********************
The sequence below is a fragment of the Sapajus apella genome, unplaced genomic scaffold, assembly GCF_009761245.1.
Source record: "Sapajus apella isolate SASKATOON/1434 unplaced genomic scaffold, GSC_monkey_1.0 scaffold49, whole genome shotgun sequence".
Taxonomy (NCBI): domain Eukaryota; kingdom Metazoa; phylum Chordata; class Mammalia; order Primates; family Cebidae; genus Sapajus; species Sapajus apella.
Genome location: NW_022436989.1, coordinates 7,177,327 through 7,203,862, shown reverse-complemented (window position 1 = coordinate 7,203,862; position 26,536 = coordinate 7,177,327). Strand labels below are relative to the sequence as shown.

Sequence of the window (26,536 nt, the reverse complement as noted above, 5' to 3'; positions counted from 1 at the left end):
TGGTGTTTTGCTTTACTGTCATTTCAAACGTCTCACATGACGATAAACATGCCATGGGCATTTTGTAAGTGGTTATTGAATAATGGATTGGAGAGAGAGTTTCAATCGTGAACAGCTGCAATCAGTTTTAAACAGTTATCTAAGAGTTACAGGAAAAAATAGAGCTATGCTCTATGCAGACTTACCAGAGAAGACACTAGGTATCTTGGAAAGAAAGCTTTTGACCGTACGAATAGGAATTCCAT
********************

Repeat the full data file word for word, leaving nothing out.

The sequence below is a fragment of the Sapajus apella genome, unplaced genomic scaffold, assembly GCF_009761245.1.
Source record: "Sapajus apella isolate SASKATOON/1434 unplaced genomic scaffold, GSC_monkey_1.0 scaffold49, whole genome shotgun sequence".
Taxonomy (NCBI): domain Eukaryota; kingdom Metazoa; phylum Chordata; class Mammalia; order Primates; family Cebidae; genus Sapajus; species Sapajus apella.
Genome location: NW_022436989.1, coordinates 7,177,327 through 7,203,862, shown reverse-complemented (window position 1 = coordinate 7,203,862; position 26,536 = coordinate 7,177,327). Strand labels below are relative to the sequence as shown.

Sequence of the window (26,536 nt, the reverse complement as noted above, 5' to 3'; positions counted from 1 at the left end):
TGGTGTTTTGCTTTACTGTCATTTCAAACGTCTCACATGACGATAAACATGCCATGGGCATTTTGTAAGTGGTTATTGAATAATGGATTGGAGAGAGAGTTTCAATCGTGAACAGCTGCAATCAGTTTTAAACAGTTATCTAAGAGTTACAGGAAAAAATAGAGCTATGCTCTATGCAGACTTACCAGAGAAGACACTAGGTATCTTGGAAAGAAAGCTTTTGACCGTACGAATAGGAATTCCAT